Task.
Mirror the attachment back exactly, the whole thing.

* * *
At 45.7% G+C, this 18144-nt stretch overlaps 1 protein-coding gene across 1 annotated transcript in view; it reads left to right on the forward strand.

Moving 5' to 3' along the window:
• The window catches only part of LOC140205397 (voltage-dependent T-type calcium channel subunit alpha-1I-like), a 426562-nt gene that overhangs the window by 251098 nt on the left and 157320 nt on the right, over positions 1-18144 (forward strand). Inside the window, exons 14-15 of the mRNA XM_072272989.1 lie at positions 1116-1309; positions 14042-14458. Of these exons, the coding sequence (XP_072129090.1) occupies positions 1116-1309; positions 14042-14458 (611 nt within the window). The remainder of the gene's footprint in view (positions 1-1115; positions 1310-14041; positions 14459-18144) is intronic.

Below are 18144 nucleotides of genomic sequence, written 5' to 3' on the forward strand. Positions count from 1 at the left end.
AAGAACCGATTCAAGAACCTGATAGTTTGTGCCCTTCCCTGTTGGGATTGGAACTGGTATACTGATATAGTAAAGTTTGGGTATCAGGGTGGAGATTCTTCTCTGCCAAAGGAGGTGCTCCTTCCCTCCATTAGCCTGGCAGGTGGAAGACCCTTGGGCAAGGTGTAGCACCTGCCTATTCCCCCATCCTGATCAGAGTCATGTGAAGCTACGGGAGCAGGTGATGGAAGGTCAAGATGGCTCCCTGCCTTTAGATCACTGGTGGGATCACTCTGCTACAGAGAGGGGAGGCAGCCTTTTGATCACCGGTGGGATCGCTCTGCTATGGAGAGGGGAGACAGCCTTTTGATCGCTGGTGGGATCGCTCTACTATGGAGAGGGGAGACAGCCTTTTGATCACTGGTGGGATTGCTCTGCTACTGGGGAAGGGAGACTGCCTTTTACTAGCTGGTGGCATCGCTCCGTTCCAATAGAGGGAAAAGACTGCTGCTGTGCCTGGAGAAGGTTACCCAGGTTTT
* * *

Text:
At 45.7% G+C, this 18144-nt stretch overlaps 1 protein-coding gene across 1 annotated transcript in view; it reads left to right on the forward strand.

Moving 5' to 3' along the window:
• The window catches only part of LOC140205397 (voltage-dependent T-type calcium channel subunit alpha-1I-like), a 426562-nt gene that overhangs the window by 251098 nt on the left and 157320 nt on the right, over positions 1-18144 (forward strand). Inside the window, exons 14-15 of the mRNA XM_072272989.1 lie at positions 1116-1309; positions 14042-14458. Of these exons, the coding sequence (XP_072129090.1) occupies positions 1116-1309; positions 14042-14458 (611 nt within the window). The remainder of the gene's footprint in view (positions 1-1115; positions 1310-14041; positions 14459-18144) is intronic.

Below are 18144 nucleotides of genomic sequence, written 5' to 3' on the forward strand. Positions count from 1 at the left end.
AAGAACCGATTCAAGAACCTGATAGTTTGTGCCCTTCCCTGTTGGGATTGGAACTGGTATACTGATATAGTAAAGTTTGGGTATCAGGGTGGAGATTCTTCTCTGCCAAAGGAGGTGCTCCTTCCCTCCATTAGCCTGGCAGGTGGAAGACCCTTGGGCAAGGTGTAGCACCTGCCTATTCCCCCATCCTGATCAGAGTCATGTGAAGCTACGGGAGCAGGTGATGGAAGGTCAAGATGGCTCCCTGCCTTTAGATCACTGGTGGGATCACTCTGCTACAGAGAGGGGAGGCAGCCTTTTGATCACCGGTGGGATCGCTCTGCTATGGAGAGGGGAGACAGCCTTTTGATCGCTGGTGGGATCGCTCTACTATGGAGAGGGGAGACAGCCTTTTGATCACTGGTGGGATTGCTCTGCTACTGGGGAAGGGAGACTGCCTTTTACTAGCTGGTGGCATCGCTCCGTTCCAATAGAGGGAAAAGACTGCTGCTGTGCCTGGAGAAGGTTACCCAGGTTTT